THIS WEEK THE ROADSHOW IS FEATURED AT Inn At The Quay
Coast Hotel & Convention 900 Quayside Drive, New Westminster, B.C. Centre, Langley City. 604-520-1776 Mon, July Fraser 18 to Fri, Hwy. July 22 20393 Mon-Thurs 9 am - 6 pm Langley, BC Fri 9 am - 4 pm We represent thousands of collectors who are all looking for a variety of collectibles! We have purchased a wide selection of items for our group of collectors. The CCG (Canadian Collectors Group) are a private group of collectors who are looking for unique items in a wide variety of categories.
TOP 5 ITEMS TO BRING GOLD JEWELLERY GOLD COINS SILVER COINS STERLING SILVER
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Roadshow is in is New Westminster, Roadshow in Langley starting starting February July 7th! 18th! By: Terry Inkler
Local Roadshow Expert Examines Some Gold Jewellery
After many very successful shows around the Lower Mainland, The Roadshow is is now herehere in New Westminster, Roadshow now in Langley, BC. So you had better search through your attics and garages, go through your lock boxes and jewellery, because you may be sitting on a small fortune and not even know it! Roadshow experts are here to examine all your antiques, collectibles, gold and silver.
jewellery she was never going to wear anyways. Expert Elijah Gold explains, “We have noticed a substantial increase in the amount of precious metals such as gold and silver coming to the Roadshow, which makes sense considering how high it’s currently trading at. He added, “The Roadshow is great because it puts money in people’s pockets, especially during such hard times. Lots of items that are just sitting around collecting dust in basements and jewellery boxes can be exchanged for money, on the spot!”
During a show near Toronto, a woman came in with a jewellery box that she had just inherited from her late aunt. “I don’t wear jewellery,” explained Barbara Engles, “so it was an easy decision to come down to the Roadshow to sell it”. She was very excited when she was able to walk away with a cheque for over $2,100 for
At another Roadshow event, a woman, named Mira Kovalchek, walked in with a tin full of hundreds of old coins that were given to her as a young child by her grandfather. She ﬁnally decided to come in to the Roadshow and see what he had given her. She was ecstatic to learn she had coins dating back to the late 1800’s, some of which were extremely rare.
Roadshow consultant Perry Bruce explains “We had uncovered an 1871 Queen Victoria 50 Cent piece, valued at over $2,000!! She had a nice assortment of coins that were not rare dates, but she was able to sell them for their silver content”. She explains, “I never would have thought that my old tin of coins was worth so much! I can ﬁnally afford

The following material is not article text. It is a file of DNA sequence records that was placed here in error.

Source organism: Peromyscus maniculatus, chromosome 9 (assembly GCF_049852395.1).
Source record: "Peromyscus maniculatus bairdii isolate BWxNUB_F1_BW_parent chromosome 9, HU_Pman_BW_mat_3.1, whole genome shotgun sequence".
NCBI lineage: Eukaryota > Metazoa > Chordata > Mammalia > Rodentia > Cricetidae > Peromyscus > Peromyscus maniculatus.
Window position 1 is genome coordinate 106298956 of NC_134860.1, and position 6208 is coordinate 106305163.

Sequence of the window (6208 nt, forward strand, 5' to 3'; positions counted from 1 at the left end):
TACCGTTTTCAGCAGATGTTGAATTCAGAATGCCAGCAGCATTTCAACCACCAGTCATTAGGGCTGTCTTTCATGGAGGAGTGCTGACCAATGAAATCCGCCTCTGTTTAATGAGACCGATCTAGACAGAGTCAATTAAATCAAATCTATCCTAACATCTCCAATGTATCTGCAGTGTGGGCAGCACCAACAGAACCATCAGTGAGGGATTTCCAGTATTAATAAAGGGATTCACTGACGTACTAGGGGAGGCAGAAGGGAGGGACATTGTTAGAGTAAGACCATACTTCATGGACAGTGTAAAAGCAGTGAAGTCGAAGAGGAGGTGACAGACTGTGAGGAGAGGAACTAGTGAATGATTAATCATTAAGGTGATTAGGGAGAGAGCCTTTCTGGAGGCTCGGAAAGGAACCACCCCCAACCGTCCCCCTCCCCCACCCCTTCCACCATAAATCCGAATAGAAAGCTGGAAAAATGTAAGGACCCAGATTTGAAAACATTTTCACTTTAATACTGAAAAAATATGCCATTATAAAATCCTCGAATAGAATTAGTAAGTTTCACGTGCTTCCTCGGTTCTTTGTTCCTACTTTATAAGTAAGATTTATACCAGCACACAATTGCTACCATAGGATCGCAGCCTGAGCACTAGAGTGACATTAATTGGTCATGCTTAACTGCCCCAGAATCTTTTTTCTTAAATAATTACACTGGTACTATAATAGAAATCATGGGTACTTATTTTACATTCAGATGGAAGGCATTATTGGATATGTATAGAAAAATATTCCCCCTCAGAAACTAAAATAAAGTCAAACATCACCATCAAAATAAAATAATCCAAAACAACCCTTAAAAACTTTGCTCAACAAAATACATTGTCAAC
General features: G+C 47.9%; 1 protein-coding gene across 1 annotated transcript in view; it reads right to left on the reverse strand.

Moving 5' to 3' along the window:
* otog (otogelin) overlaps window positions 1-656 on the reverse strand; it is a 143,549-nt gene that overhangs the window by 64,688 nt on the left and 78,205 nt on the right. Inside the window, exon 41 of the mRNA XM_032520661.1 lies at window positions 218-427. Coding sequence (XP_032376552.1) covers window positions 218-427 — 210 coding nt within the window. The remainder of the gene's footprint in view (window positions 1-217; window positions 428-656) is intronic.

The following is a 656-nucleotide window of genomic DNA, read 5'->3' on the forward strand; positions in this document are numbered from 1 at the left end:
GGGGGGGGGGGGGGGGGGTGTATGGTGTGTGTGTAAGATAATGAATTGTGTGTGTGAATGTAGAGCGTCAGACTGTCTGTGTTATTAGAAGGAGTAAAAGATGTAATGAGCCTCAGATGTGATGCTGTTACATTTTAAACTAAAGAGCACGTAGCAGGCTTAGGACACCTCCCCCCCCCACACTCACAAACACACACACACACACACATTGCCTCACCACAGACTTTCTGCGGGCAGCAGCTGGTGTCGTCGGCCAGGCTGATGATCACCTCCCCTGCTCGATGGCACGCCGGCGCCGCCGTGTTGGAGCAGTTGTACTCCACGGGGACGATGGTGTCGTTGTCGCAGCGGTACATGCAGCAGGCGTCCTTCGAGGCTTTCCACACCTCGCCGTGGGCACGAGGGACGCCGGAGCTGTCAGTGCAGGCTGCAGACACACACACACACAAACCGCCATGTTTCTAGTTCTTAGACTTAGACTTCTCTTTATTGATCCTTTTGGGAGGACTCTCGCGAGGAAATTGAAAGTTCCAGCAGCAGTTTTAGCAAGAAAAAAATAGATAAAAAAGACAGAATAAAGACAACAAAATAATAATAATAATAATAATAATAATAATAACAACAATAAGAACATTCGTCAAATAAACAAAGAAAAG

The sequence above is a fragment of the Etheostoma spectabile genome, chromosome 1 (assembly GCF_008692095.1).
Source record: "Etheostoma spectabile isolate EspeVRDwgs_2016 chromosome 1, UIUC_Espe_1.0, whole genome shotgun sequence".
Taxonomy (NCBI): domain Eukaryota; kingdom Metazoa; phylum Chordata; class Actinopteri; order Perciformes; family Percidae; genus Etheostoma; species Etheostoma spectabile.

Canadian Collectors Roadshow
to renovate my kitchen”. Perry Bruce continued, “Canadian coins prior to 1967, and American coins prior to 1964 are all made with silver, and we have noticed a large increase of customers coming to the Roadshow with coins and cashing them in for their silver value”.
Experts at the Roadshow will evaluate and examine your items, FREE OF CHARGE, as well as educate you on them. The Roadshow sees hundreds of people during a one week event, and they have been travelling across Canada to different cities and towns, searching for your forgotten treasures. Trains, dolls, toys, old advertising signs, pocket watches, porcelain and bisque dolls, pretty much everything can be sold at the Roadshow. Any early edition Barbie’s are sought after by the Roadshow collectors, as well as a variety of Dinky Toys and Matchbox cars. Lionel Trains and a
variety of tin toys can also fetch a price, especially if they are in their original box or in mint condition. If a collector is looking for one of your collectibles, they often make offers to buy them.
A man brought in a 1950’s Marx Tin Toy Robot, in fairly good condition, still in its original box. We were able to locate a collector for that speciﬁc toy within minutes, and that gentleman went home with over $700 for his Toy Robot and a few other small toys. So whether you have an old toy car, a broken gold chain, or a Barbie sitting in the closet, bring it down to the Roadshow, we will take a look at it for FREE and it could put money in your pocket!
See you at the Roadshow!
Burnaby NOW • Friday, July 15, 2011 • A03
5 Gondola protests
9 Prison time for man
13 Bravo for dancers
A CLOSER LOOK: Q & A WITH LOCAL POLITICIANS ABOUT THE HST
Yes or No? Answers to HST questions Jennifer Moreau staff reporter
The ballots are in the mail, and the fate of the harmonized sales tax now lies in the hands of British Columbians. Each registered voter should get a package with the following question: Are you in favour of extinguishing the HST (harmonized sales tax) and reinstating the PST (provincial sales tax) in conjunction with the GST (goods and service tax)? Yes or no? HST opponents claim harmonization is a tax shift from businesses to consumers, while supporters says it’s a better and more efficient system that will benefit B.C.’s economy. The Liberal government has also proposed to drop the 12 per cent tax to 10 per cent by 2014. The referendum runs till Friday, Aug. 5. If more than half of British Columbians who cast a vote choose ‘Yes’ to extinguishing the HST, the result is binding for the provincial government, which likely means B.C. returns to the old PST and GST system. The Burnaby NOW decided to ask two local MLAs for their thoughts on the issue, based on some of your questions from the back-and-forth conversations in our letters to the editor section. Here’s what they have to say.